to have an actress like Saoirse Ronan on board who may very well be the by far most talented performer from her age group by now. 3 Oscar nominations before the age of 25 says it all and hopefully that win is only a matter of time. But lets take a look at this film here. The first 75-80 minutes, it is a decent watch, a convincing period piece with no major weaknesses that may not fly by, but also never drags by any means. Several interesting subjects are dealt with like social differences between lovers, unrequited love , struggling parent-children relationships, first love, marriage or the desire to get married , anger management, inexperience when it comes to dealing with the other sex, aspiring music careers and more. It's all okay at this point, but nothing stands out too much. So I prefer to focus more on the lastg hour in my review, namely the moment when we have the two protagonists meet on Chesil Beach as newly-weds and we find out about their struggles that result from their unfulfilling wedding night. His accusations that she left him standing there humiliated. Her proposal to live together as a couple for everybody to see, but not to pursue a sexual relationship at all. Heavy material really, ot was a different time. Today of course we can say they were both very young, especially the girl and that her perception and her longings and desires in that area may very well change at some point in the near future and that it should not be seen like that as if it is something finite really. Or is it? Maybe he could not have approached her from that perspective every again and he must have hoped for her to take steps accordingly. I don't think it is a case of her not loving him, they did love each other, but their problem was probably his temper and his ego as well, his fear of being a failure as well as her insecurities that probably did not help matters at all, even if in theory they should have.Then we have 2 big jumps in time afterward: the first takes us 20 years later, maybe more into the 1970s and we see the male protagonist considerably older now, leading a hippie life with several sex partners it seems, so clearly more secure in that area now and when he tells the story about his past, without mentioning himself, we find out how much he still longs for the girl from his younger years and maybe how much he regrets already not sticking with her. There is that crucial scene with a young girl at the man's record store. We find out she is the female protagonist's daughter thanks to the inclusion of many smart and qually touching references about Chuck Berry that shows us how she kept longing for him , the name of her little orchestra and eventually the girl carrying the beautiful name Chloe. I found this scene especially heartbreaking as we see that Ronan's character developed sexually obviously away from her initial fears and struggles and even became a mother who was probably leading a fairly normal life when it comes to physical attraction and performance in the bedroom. You could see how it broke his heart to find out about that. And that at the same time, had she stayed with him back then, or he with her, this little girl never would have existed. And the second jump in time is even further taking us deep into the 21st century when both are old now. We have him visit the final concert by her and her band, something that was referenced many times before in the movie how he will see her and how it will be special, only with the difference that in these plans they are both still loving couples, but eventually it was as if their marriage never existed. And when we found out who became the father of her children, it is especially heartbreaking as this man was not one she showed much interest in when meeting the male central character earlier. When we see him burst into tears in the audience, it is not really possible to not join him in the theater you are sitting and experiencing this truly sad and depressing turn of events. I think pretty much everybody was crying in the showing I was in, inclusding myself obviously and when I was outside again seeing people leave the theater with wet eyes still gave me a feeling of warmth really. They may be strangers, but that did not keep us from feeling the same. What else is there to say. I think my perfect rating says it all. It is only a 7 probably before the last 30 minutes, but then it all goes north so quickly and so unstoppably that I cannot do anything other than giving it a perfect 10/10 here. For me personally, I somehow always felt that there would not be a happy ending in store for the two eventually and that's perfectly fine because it did feel realistic. Billy Howle is of course not as good as Ronan for the most part, but that is fine because pretty much nobody his age is these days. he still holds himself pretty well I must say. Might be a good career in store for him too in the next couple years. Overall, this is a must-see, preferrably with your significant other. It also will make you think a lot about life I hope and about how all decisions have consequences, many of them very crucial ones and it's important to make the right ones as much as you can, so you won't get in a situation like our perhaps eventually fairly lonely male protagonist here to regret what he did in terms of life and love. A good film that closes in on perfection towards the end. You will be moved and brought to tears if you're not dead inside. Highly highly recommended, also to males who can perhaps even form a stronger connection with the tragedy towards the end because of whom it happens to. Do not miss out.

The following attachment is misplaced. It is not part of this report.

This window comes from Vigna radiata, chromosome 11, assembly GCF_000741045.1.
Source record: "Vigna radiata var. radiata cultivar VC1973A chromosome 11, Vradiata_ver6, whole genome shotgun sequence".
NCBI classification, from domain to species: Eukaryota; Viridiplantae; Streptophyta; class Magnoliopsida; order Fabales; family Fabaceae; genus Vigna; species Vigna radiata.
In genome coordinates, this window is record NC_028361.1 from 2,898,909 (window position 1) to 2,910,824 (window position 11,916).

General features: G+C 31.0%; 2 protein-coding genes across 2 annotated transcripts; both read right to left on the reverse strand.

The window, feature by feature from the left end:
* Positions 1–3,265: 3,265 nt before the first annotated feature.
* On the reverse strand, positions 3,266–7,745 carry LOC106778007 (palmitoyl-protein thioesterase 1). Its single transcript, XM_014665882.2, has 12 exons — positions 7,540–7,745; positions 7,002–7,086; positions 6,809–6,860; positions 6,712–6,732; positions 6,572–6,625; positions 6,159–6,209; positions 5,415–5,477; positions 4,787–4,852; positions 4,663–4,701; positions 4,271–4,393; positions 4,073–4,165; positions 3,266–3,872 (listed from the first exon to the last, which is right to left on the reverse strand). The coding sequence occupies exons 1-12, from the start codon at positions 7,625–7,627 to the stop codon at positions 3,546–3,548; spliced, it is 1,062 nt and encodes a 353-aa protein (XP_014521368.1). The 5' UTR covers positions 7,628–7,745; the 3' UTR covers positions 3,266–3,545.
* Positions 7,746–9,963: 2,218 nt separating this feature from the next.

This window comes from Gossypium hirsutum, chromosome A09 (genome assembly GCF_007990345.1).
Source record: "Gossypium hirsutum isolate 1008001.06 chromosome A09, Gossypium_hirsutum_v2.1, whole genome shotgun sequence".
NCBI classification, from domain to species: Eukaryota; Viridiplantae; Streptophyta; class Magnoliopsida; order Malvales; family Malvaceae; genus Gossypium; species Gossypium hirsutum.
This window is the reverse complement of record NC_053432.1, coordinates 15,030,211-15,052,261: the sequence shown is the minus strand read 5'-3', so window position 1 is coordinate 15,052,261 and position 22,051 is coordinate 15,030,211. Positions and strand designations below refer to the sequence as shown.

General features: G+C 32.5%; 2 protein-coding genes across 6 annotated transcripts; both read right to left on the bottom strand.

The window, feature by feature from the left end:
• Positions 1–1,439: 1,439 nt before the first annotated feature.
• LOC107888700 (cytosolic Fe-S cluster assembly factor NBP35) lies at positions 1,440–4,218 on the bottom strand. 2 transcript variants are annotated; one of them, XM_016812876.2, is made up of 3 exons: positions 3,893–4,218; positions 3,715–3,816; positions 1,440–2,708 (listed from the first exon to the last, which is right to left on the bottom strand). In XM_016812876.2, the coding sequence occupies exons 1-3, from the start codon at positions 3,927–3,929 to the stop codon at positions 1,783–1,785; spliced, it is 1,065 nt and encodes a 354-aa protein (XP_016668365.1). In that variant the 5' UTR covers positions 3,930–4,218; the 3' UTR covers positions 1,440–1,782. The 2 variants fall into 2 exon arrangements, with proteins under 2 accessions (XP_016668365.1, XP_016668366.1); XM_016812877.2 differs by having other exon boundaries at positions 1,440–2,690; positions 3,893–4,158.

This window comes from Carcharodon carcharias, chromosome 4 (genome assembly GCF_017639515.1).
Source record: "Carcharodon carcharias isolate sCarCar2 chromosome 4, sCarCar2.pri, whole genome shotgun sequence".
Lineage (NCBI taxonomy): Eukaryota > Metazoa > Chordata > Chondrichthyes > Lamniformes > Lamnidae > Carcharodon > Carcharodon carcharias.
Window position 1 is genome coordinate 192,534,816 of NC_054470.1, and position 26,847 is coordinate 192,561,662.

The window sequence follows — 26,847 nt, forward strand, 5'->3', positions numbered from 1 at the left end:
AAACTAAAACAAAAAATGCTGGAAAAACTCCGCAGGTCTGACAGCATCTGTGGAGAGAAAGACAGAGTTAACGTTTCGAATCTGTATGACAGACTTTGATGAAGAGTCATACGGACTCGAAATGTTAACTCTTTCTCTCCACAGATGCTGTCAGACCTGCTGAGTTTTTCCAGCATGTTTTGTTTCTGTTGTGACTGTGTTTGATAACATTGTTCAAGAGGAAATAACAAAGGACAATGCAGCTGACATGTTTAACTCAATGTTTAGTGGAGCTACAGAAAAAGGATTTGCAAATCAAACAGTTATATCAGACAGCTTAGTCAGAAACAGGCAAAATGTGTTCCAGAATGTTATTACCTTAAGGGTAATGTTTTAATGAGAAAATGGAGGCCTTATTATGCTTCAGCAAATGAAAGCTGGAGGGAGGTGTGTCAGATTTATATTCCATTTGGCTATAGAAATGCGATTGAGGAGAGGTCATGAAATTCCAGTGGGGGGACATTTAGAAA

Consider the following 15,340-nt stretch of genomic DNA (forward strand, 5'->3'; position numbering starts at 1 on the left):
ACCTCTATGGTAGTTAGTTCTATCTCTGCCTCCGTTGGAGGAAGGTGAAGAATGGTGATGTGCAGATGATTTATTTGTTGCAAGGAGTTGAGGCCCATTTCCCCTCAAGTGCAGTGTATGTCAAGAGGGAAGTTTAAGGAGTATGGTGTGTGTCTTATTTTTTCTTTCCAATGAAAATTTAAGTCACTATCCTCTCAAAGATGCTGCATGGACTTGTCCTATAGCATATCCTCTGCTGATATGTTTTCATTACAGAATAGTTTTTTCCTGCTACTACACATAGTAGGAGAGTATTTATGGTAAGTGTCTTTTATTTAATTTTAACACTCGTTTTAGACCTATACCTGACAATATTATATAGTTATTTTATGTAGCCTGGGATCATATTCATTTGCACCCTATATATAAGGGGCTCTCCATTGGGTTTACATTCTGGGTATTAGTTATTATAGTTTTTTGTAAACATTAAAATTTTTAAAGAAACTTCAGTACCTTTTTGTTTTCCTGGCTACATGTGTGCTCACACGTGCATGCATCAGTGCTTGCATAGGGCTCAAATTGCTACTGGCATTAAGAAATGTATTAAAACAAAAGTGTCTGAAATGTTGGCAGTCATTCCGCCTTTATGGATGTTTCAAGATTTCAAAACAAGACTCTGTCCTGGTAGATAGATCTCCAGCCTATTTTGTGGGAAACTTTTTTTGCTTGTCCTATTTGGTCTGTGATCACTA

Enjoyed it so much. Personally I really like this kind of movies. Saw many people saying that it was boring. Must say that I wasn't bored for even a minute. Highly recommend this move!!! Acting was brilliant. Beautifully played!